One more thing a researcher has to keep in mind: many of the skeptics have their own political bias. In the book Beating the Heat, by John J. Berger, an explanation is given for the rise in skeptics of global warming. In explaining why oil, gas, auto, and other fossil-fuel dependent industries so strongly oppose the evidence of global warming, Berger writes, “Since they profit directly from the production and use of carbon based fuels, they do not want fuel sales reduced…They take an equally dim view of stronger clean air standards. Air pollution regulations impose pollution control costs on fossil fuel polluters” (60). Naomi Oreskes, a professor at the University of California, San Diego writes in Science Magazine that “Some corporations whose revenues might be adversely affected by controls on carbon dioxide emissions have also alleged major uncertainties in science” (qtd. in Berger, 38). If emissions regulations were imposed oil companies would have to spend money to update their facilities. If they can somehow get policy makers to believe there is no such thing as global warming and emissions regulations are not needed, they can continue to make the enormous profits they are making today.

Robert C. Balling admits the earth’s surface temperatures are rising, yet disregards this warming trend by saying that the lower troposphere is not warming significantly. He proposes that if greenhouse gases were causing global warming the troposphere (the area of the atmosphere 7-10 miles from the earth’s surface) would be warming at a rate consistent with the surface (68). However, he does not give an explanation of the warming trend on the Earth’s surface or for the inconsistency between the surface and the troposphere. He cannot prove that surface temperatures and temperatures in the troposphere must be consistent in order for global warming to exist.

Another significant fact about Balling’s inadequate research is the fact that it is funded by coal and oil companies, including Exxon Mobil. Balling has received upwards of $300,000 for his research (Berger 62). The oil companies will be greatly affected financially if the US passes stricter regulations on greenhouse gas emissions and so are against any research that proves global warming is a serious threat. It is an ethical question whether or not Balling can provide unbiased research while being paid by a biased industry.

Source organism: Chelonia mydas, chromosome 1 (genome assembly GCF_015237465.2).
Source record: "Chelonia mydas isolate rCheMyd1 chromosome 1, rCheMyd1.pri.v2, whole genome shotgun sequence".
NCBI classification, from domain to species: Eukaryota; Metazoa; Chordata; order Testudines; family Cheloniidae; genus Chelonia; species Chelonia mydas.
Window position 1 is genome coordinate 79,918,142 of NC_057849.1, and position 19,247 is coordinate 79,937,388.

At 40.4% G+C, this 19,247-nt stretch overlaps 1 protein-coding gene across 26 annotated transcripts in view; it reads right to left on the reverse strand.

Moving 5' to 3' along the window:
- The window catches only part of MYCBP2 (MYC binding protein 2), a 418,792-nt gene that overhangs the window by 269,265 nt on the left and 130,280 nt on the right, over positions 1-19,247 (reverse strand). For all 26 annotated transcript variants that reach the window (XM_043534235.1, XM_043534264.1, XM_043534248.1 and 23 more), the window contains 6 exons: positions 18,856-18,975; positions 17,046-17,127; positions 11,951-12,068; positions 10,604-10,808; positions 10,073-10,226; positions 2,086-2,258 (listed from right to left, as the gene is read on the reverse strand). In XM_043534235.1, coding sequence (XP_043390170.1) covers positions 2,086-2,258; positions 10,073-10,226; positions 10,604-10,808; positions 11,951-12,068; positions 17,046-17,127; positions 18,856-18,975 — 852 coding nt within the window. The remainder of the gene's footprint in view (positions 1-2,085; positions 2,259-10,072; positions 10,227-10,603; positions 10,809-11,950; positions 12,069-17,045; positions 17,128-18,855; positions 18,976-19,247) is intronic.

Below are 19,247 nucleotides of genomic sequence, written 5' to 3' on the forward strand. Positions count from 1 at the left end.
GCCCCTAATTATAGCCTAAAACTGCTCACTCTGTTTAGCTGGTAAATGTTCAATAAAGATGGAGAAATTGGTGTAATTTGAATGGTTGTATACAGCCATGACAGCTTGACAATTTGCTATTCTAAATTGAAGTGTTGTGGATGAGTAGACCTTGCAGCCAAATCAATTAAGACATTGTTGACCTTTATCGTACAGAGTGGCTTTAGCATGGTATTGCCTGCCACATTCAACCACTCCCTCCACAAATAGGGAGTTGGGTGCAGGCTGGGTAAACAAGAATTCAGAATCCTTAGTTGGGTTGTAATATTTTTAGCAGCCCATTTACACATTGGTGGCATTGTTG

Patrick J. Michaels, the editor of Shattered Consensus, also has a reason for opposing policy change for global warming. Sixteen percent of the funding for his research comes from the coal industry. Michaels argues that this does not make him bias, but he has admitted to receiving $210,000 from coal companies for his research (Cooper sec 5). He would be doing himself a diservice if his research argued against the people paying his salary. The oil companies don’t pay scientists that declare global warming to be a real threat and that recommend policy change to reduce emissions.

The skeptics cannot gather clear, unbiased research regarding global warming. They constantly deny global warming and attribute the evidence to nature. Although more and more evidence is published by the majority of scientists regarding the relationship between CO2 and global warming, the skeptics hold fast to their position. The reason that some of the skeptics find it so important to deny global warming is simple: their research is being funded by oil companies, the very people that are making the most money by selling fossil-fuels as a source of energy.